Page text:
Wow, you already have the finals, I just started school. Anyway if you look at any visible Sat imagery or any other imagery for this matter. You will notice a area of disturbed weather right to the left of where Jeanne is. Now this is a trough, or a elongated area of low pressure. These troughs kind of attract storms, the low part at least because hurricanes move in the direction of the prevailing flow of the atmosphere and these lows affect that flow. Think of the atmosphere as a fluid, the hurricane as an eddy and the trough as a whirpool it attracts the hurricane. Then the ridge is the exact opposite of a trough, hurricanes generally speaking don't like ridges and back away, sort of. There's a lot more to it them then just understanding upper level air features but a book on this material would greatly help. Only problem is there is very few books, and good books at that too. The best advice I can give for you is to learn through experince. Hope that helps!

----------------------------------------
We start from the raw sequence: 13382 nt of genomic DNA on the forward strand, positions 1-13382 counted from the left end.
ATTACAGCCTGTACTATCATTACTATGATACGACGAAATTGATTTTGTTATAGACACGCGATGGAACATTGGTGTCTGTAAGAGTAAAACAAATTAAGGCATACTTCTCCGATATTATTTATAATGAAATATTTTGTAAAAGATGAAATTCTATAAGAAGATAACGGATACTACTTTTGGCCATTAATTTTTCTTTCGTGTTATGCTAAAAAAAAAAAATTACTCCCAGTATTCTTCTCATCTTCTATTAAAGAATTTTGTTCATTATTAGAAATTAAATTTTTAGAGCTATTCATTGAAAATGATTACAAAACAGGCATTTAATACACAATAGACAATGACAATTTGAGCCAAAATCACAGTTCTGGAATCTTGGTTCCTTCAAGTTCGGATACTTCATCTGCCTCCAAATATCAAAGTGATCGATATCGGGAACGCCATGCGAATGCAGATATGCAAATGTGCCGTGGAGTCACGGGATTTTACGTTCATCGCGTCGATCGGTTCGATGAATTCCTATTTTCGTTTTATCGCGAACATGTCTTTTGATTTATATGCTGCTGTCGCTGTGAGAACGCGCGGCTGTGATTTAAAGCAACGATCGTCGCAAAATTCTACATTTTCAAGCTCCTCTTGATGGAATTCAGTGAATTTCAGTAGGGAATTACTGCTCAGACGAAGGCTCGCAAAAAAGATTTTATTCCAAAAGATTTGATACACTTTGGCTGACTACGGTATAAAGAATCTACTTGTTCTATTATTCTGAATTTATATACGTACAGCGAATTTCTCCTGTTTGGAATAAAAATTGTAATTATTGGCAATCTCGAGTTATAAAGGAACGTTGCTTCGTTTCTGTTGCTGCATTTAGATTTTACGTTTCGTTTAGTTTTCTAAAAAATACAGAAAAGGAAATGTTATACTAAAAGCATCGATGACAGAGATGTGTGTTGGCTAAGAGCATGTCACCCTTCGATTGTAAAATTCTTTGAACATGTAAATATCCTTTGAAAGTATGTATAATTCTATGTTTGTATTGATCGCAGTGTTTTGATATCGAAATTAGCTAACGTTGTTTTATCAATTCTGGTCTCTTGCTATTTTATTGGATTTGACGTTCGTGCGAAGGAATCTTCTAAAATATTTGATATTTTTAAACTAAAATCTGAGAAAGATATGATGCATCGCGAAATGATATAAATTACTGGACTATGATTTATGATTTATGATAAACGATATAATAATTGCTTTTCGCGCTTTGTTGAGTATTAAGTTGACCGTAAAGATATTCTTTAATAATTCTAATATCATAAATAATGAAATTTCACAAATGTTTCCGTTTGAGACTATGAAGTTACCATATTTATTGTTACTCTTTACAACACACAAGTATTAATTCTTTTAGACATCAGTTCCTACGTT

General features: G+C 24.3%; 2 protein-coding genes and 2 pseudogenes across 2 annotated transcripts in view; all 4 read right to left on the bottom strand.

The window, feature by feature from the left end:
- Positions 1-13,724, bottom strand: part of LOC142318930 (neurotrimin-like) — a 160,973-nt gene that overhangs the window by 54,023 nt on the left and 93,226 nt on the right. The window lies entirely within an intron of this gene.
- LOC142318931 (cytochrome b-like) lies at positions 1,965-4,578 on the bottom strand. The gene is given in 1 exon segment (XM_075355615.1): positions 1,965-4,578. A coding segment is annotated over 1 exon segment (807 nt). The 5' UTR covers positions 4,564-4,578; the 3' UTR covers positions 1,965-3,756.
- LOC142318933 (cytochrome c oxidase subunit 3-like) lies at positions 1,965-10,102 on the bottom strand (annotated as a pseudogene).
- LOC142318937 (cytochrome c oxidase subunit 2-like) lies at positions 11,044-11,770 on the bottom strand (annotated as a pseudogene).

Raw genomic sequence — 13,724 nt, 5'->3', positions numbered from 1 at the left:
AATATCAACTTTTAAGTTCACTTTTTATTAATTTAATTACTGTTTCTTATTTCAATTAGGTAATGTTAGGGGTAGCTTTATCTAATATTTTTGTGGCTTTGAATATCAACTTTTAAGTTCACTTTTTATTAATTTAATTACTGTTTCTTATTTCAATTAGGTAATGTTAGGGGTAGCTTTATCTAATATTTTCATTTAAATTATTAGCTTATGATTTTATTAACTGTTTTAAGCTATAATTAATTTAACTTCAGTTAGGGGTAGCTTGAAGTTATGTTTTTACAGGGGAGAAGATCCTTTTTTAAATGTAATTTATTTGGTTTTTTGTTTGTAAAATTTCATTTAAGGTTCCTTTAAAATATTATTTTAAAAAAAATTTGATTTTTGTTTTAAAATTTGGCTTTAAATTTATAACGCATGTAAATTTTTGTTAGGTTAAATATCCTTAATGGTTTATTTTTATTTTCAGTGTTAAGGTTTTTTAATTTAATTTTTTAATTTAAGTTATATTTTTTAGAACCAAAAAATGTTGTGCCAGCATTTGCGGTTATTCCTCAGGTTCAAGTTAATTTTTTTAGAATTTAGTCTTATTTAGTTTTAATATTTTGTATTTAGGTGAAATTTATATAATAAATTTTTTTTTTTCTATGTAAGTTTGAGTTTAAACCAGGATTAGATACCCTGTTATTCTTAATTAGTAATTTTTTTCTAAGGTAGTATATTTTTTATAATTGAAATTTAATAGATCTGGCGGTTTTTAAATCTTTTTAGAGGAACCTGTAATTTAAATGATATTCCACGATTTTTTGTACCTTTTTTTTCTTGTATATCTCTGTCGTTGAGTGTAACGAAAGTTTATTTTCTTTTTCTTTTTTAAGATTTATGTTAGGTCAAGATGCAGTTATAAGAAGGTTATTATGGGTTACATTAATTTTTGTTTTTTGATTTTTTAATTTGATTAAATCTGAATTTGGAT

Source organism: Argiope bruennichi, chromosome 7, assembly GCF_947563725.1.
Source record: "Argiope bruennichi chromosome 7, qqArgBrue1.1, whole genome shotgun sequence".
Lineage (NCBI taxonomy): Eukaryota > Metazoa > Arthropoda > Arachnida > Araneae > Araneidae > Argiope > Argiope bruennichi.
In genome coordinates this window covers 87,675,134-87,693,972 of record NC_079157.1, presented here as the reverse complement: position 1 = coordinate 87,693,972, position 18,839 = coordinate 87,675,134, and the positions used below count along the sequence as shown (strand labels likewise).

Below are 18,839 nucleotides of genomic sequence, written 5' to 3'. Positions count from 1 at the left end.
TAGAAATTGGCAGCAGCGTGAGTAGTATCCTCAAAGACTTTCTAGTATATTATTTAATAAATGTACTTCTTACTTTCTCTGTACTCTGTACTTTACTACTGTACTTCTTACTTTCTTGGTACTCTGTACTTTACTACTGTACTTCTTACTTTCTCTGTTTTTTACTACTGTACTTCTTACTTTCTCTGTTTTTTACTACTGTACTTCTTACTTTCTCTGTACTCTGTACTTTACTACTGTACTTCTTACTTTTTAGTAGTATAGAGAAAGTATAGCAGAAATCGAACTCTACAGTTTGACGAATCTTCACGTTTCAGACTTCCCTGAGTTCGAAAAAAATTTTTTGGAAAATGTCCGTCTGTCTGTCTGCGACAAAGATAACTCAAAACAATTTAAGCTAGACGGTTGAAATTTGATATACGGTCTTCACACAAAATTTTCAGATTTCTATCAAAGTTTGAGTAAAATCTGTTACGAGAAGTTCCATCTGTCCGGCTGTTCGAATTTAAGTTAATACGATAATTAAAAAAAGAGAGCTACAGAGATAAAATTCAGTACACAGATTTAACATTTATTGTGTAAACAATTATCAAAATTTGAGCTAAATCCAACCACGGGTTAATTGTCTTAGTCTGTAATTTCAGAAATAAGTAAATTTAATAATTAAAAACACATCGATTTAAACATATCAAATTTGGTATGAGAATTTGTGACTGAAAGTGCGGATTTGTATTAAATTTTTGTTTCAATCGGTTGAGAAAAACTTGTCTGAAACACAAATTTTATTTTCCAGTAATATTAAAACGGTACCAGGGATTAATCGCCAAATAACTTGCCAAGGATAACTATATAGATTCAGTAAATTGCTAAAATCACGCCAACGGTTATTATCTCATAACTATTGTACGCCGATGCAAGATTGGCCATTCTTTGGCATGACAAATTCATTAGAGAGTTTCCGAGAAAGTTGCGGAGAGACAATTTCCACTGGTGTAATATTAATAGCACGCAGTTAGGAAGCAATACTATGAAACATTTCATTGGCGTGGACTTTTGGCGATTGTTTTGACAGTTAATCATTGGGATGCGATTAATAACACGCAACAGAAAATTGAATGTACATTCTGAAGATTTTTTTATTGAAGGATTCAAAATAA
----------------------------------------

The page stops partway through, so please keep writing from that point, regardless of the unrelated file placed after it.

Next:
-------------------- "I became insane with horrible periods of sanity"
Edgar Allan Poe
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